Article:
The Integratron: A Structure Inspired by Messages From ET’s and The Writings of Nikola Tesla

The Integratron is a structure designed by Ufologist and contactee George Van Tassel. He built it in Landers, CA — just 20-miles north of Joshua Tree — and claimed the structure is based on the combined designs of Moses’ Tabernacle, the writings of Nikola Tesla, and the telepathic directions he received from extraterrestrials from Venus.

Tassel maintained that the device was meant to be an electrostatic generator, capable of rejuvenation, anti-gravity, and time travel.

According to Wikipedia:

George Van Tassel started hosting group meditation in 1953 in a room underneath Giant Rock excavated by Frank Critzer, a prospector. That year, according to Van Tassel the occupant of a space ship from the planet Venus woke him up, invited him on board his space ship, and both verbally and telepathically gave him a technique for rejuvenating the human body. In 1954, Van Tassel and others began building what they called the “Integratron” to perform the rejuvenation. According to Van Tassel, the Integratron was to be a structure for scientific research into time, anti-gravity and at extending human life, built partially upon the research of Nikola Tesla and Georges Lakhovsky. Van Tassel described the Integratron as being created for scientific and spiritual research with the aim to recharge and rejuvenate people’s cells, “a time machine for basic research on rejuvenation, anti-gravity and time travel”.[3] The domed wood structure has a rotating metal apparatus on the outside he called an “electrostatic dirod”. Van Tassel claimed it was made of non ferromagnetic; constructed of only wood, concrete, glass and fibreglass lacking even metal screws or nails. The Integratron was never fully completed due to Van Tassel’s sudden death a few weeks before the official opening. In recent times some people who visit the unfinished Integratron claim to be rejuvenated by staying there, and experiencing sound baths inside.[4]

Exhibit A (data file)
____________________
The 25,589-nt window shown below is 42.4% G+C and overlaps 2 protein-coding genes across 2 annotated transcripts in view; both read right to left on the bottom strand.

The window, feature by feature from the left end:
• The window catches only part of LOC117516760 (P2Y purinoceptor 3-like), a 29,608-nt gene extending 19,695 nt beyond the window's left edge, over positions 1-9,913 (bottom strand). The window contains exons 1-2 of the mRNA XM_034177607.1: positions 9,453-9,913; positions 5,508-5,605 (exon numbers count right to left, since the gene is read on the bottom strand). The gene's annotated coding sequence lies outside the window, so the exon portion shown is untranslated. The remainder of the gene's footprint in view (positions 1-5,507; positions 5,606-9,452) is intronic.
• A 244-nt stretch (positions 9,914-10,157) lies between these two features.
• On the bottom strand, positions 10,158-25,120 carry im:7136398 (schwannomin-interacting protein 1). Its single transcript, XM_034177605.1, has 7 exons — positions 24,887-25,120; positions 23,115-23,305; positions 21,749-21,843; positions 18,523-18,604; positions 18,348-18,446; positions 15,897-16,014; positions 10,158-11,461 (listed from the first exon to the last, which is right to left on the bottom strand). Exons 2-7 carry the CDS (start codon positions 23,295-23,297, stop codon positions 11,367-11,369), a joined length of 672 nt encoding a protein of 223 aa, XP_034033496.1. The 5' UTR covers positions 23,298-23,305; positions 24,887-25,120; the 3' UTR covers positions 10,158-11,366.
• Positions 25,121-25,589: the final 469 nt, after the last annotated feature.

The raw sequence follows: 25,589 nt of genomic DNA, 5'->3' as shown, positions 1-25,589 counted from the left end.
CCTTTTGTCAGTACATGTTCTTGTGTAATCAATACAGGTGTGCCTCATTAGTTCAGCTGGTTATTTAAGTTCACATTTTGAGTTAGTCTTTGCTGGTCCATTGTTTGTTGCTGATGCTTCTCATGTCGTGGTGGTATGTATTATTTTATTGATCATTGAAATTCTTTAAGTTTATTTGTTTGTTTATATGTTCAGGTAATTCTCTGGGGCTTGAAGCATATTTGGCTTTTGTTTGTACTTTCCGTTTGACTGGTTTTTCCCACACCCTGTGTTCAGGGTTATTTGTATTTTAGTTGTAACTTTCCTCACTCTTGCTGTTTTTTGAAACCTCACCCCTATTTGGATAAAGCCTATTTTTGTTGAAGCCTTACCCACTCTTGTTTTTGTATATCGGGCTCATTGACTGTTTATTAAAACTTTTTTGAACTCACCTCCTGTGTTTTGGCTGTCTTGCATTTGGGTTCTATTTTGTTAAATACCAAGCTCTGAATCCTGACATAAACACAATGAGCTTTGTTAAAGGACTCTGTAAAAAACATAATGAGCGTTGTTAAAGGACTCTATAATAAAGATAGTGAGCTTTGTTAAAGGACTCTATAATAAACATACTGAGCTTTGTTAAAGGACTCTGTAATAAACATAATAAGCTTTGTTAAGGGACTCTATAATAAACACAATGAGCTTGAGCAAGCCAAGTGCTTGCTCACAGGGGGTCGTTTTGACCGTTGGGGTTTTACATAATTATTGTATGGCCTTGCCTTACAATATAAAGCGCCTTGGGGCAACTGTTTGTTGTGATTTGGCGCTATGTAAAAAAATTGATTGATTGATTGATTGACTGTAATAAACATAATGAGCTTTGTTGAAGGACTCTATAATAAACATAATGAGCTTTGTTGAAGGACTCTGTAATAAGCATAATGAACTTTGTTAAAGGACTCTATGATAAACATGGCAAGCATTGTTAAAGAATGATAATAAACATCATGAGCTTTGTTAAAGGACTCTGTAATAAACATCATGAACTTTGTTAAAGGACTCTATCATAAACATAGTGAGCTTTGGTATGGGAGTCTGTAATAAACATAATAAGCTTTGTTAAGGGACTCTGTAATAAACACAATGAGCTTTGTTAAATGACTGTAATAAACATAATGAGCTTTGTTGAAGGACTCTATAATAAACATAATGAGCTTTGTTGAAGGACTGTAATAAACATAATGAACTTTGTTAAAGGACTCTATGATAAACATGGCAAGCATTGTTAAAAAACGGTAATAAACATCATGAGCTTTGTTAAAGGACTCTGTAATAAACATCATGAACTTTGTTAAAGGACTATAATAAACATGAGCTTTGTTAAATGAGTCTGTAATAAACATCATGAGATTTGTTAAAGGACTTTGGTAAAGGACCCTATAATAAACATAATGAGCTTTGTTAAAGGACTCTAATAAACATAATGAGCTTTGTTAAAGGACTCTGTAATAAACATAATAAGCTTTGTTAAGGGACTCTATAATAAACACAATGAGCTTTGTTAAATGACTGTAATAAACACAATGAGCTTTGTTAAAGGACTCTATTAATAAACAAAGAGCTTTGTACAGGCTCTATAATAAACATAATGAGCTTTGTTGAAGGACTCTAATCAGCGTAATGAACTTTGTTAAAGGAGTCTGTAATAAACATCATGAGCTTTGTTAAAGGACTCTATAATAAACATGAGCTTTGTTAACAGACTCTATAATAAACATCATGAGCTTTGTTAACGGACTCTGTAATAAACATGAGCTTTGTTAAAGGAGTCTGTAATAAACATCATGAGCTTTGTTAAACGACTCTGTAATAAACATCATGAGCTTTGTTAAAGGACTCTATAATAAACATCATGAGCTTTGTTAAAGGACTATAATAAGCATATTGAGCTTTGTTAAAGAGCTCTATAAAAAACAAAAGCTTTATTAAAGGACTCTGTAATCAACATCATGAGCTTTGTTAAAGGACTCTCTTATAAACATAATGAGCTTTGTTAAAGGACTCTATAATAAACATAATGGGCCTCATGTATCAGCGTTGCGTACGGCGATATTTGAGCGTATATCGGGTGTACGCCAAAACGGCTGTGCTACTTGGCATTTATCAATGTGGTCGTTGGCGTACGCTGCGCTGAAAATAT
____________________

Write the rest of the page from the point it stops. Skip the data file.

The Integratron machine was started in 1957, and was financed predominantly by donations, including funds from the infamous Howard Hughes. While Van Tassel died on February 9th, 1978, the Integratron has since acquired new owners — three sisters — who have helped restore and maintain the structure and surrounding property for two and a half decades. Their goal has been to restore and preserve the structure while still sharing it with people interested in its potential.

The Integratron is open to the public, and allows groups of people to experience quartz bowl sound baths, which induce “harmonic sound frequencies” and generate a deep, calming effect.

Take a peek inside the Integratron and listen for yourself now by watching the video below…

Article originally published on Collective Evolution